DACA recipients ask Supreme Court to consider their work in fight against coronavirus

DACA recipients ask Supreme Court to consider their work in fight against coronavirus

Originally published by CNN

Undocumented immigrants who work as health care providers are asking for their efforts fighting the coronavirus to be taken into consideration as the Supreme Court considers the the Trump administration's bid to phase out the Deferred Action for Childhood Arrivals program.

A letter sent to the Supreme Court states approximately 27,000 Dreamers are health care workers -- including 200 medical students, physician assistants, and doctors -- some of whom are now on the front lines in hospitals across the country.
Michael J. Wishnie, a lawyer for some of the DACA recipients who are involved in the case, said he sent the letter to highlight how society has come to rely on Dreamers, one factor the justices will consider as they deliberate.
The court heard arguments concerning the Obama-era program, which allowed some undocumented immigrants who had been brought to the US as children to stay in the country without fear of deportation, last November but has yet to render an opinion.
"The public health care crisis," Wishnie wrote, "throws into sharp relief DACA recipients' important contributions to the country and the significant adverse consequences of eliminating their ability to live and work without fear of deportation."
The letter details the roles some DACA recipients are playing, including Jirayut Latthivongskorn who is a resident physician at the Zuckerberg San Francisco General Hospital among others.
In 2017, the Trump administration announced that DACA had been created "without proper authority" and that it would be phased out. Lower courts ruled against the administration, however, saying it had acted arbitrarily when phasing out the program in violation of the law. The courts allowed renewals in the program to continue while the Supreme Court mulls the issue.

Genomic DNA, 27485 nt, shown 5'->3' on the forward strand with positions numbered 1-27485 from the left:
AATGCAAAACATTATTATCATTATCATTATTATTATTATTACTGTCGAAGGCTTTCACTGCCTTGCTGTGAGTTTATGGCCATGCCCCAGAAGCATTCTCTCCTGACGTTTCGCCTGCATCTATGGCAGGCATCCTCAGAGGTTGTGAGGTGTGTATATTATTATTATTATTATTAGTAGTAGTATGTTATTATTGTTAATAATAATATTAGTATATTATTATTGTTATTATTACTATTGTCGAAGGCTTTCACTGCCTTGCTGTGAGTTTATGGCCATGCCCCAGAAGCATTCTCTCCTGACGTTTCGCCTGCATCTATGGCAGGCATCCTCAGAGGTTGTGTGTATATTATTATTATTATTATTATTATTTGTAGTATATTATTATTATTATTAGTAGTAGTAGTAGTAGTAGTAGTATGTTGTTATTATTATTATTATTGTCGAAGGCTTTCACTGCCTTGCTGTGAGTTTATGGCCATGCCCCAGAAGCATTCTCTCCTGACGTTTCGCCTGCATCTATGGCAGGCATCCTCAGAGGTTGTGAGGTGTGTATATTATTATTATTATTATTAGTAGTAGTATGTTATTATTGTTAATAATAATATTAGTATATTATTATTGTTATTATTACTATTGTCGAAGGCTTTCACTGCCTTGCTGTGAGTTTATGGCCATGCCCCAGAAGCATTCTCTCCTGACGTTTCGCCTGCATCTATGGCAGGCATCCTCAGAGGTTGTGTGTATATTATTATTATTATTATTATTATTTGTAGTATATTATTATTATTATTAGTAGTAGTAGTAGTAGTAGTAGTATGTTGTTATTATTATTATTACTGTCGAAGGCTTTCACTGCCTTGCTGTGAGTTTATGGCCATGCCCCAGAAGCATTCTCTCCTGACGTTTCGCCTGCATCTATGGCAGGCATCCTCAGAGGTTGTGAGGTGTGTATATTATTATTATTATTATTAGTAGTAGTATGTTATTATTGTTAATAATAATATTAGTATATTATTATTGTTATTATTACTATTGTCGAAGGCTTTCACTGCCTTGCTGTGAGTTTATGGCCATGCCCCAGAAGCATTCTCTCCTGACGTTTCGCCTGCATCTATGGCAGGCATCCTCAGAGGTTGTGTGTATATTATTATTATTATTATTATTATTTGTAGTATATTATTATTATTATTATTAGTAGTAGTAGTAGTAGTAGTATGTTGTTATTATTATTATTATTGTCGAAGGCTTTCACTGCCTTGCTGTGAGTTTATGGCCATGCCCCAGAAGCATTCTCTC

"Termination of DACA during this national emergency would be catastrophic," Wishnie wrote.
As the justices draft opinions, they will take into consideration the fact that the agency was required to consider the impact terminating DACA would have on employers, states and cities, health care providers and communities.
At oral arguments, long before the coronavirus broke out, some of the justices pressed the government on the relevant consequences -- referred to as "reliance issues" in legalese -- the Court should consider when determining whether the government did not follow proper procedures when seeking to shut down the program. Justice Stephen Breyer, for example, highlighted health care organizations, labor unions, educational associations and military organizations that depended upon DACA recipients. He asked Solicitor General Noel Francisco whether the government had considered the impact its decision would have.
"Here, Secretary Nielsen explicitly considered the reliance interests," Francisco said.
The case should be decided by June.


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